02/04/18
Generate list of possible solutions
02/11/18
Review list with classmates
02/18/18
Identify and write up main solution
02/25/18
Complete final editing of Capstone Project
03/04/18
Turn in final Capstone Project
*your timeline should reflect an 11 week schedule, not a 14 week as presented in this
sample
Writing a Capstone: Things You Should Know
Pick a topic you are passionate about. You will spend a great deal of time
reading, researching, thinking, writing, and talking about your capstone project,
whether you write a thesis or complete an organizational change project. To pick
a topic that you are only vaguely interested in is like marrying someone you only
kind of like. Do not do it. It is true that your “idea” may change as you write, but
the general area should be one in which you can answer “yes” to questions like:
Are you passionate about this? Do you enjoy talking about your topic area to
others? Do you honestly want to become an expert in this area? Do you think
you can study this and still be interested in it a year from now? Have you been
interested in this area for sometime?
Journal and brainstorm about your capstone. Buy a journal, the kind that is
bound so that you are never tempted to tear out a page. Brainstorm, journal,
doodle, make “to do” lists in this book. It will be very handy to have a living piece
of your own personal history of the capstone. This method may work well for you,
whether it is because you need one place to keep track of all you have done (or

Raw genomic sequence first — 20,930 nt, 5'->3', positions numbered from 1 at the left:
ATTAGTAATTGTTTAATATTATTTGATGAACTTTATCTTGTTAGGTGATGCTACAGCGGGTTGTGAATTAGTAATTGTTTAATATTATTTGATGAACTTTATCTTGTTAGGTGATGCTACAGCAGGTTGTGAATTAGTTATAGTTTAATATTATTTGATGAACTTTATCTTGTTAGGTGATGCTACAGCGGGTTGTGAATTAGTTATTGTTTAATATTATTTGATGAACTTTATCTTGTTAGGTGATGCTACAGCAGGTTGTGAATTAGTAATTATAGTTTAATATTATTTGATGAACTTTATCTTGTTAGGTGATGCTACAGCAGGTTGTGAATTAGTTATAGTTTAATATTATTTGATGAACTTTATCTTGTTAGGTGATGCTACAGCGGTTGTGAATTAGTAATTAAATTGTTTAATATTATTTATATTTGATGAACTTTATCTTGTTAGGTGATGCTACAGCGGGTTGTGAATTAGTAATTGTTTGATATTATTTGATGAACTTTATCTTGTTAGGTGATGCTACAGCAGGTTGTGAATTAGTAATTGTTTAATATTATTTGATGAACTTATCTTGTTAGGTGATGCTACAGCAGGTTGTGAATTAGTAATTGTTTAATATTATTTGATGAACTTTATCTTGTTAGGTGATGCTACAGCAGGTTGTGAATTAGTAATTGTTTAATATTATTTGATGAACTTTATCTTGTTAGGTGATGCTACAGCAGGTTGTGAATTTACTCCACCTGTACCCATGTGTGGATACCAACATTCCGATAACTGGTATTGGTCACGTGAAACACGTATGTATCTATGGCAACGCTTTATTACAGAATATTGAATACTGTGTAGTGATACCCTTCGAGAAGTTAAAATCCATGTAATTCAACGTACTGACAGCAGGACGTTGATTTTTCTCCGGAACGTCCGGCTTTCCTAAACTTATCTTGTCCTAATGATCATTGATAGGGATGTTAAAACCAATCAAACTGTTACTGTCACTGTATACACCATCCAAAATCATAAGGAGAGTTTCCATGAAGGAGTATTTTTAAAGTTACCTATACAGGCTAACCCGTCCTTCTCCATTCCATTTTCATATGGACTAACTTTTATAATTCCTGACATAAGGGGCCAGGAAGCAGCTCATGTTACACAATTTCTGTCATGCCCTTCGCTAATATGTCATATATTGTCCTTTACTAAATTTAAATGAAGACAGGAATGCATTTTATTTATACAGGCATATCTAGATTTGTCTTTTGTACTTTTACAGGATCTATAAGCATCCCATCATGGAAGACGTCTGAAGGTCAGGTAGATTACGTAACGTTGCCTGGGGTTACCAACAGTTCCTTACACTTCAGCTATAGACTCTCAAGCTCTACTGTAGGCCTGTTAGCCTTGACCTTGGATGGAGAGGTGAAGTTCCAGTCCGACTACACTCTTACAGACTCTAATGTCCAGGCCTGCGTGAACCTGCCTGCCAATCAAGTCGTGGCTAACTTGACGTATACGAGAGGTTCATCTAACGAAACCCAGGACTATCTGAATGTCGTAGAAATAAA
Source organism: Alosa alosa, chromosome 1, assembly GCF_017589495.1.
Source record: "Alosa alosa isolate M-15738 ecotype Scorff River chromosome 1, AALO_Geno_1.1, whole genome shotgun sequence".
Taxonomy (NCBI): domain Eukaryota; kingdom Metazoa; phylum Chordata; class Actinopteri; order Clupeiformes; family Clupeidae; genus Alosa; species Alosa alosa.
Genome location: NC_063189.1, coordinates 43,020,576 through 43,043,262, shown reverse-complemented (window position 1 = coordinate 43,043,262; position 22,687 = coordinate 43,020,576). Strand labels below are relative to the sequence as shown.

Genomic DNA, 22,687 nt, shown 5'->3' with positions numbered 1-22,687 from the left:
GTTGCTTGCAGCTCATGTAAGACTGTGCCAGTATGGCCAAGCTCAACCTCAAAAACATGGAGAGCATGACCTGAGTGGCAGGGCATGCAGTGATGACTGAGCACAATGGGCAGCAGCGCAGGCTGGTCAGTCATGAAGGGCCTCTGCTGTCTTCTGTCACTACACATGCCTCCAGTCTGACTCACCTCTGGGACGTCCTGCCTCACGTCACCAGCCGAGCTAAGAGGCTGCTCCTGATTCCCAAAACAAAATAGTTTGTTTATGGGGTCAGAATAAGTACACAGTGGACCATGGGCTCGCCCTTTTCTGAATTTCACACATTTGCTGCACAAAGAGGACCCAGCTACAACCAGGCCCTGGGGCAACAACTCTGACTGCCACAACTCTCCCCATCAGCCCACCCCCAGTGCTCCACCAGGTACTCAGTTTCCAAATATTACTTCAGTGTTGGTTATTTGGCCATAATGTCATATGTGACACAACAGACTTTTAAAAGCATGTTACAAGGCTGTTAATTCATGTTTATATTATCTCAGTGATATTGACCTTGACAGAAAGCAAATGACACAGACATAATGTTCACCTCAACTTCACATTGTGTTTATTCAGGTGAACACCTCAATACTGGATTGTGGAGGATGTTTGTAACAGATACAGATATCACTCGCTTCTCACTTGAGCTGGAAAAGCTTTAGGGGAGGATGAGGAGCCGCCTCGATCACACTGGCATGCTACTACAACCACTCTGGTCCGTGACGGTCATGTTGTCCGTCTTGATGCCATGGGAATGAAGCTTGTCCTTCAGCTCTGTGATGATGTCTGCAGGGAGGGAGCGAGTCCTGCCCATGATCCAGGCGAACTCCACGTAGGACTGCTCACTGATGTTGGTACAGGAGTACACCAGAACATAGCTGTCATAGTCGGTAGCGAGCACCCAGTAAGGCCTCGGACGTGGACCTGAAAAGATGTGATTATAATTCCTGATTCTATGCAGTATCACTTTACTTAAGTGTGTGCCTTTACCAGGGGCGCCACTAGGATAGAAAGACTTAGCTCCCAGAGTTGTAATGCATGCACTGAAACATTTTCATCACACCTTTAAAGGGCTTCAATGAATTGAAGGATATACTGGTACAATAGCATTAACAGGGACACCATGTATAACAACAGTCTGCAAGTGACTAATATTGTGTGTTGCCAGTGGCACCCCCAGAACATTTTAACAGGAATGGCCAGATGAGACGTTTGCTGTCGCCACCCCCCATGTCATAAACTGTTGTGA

need to do) or because you actually come up with pretty good ideas while
brainstorming. During a moment of writer’s block, you can thumb through this
book and either find some mundane task you can do while waiting for your
creative juices to flow, or read some of your own ideas to get yourself going (you
might be amazed to “rediscover” so many of your own ideas this way).
Maintain regular contact with your chairperson. Many graduates claim the
best advice they ever got in graduate school was to regularly schedule meetings
with their thesis chairperson or capstone mentor. The capstone course will
support you in this endeavor. Weekly postings will force you to write or
accomplish something at least once a week. Having regular contact with your
chairperson has been shown to impact degree completion; therefore, the course
is set up to require weekly participation and interaction with your capstone
chairperson.
Have realistic expectations about contact. You must have contact with your
capstone chairperson while at the same time respecting the commitments and
competing responsibilities that faculty members have. Remember, your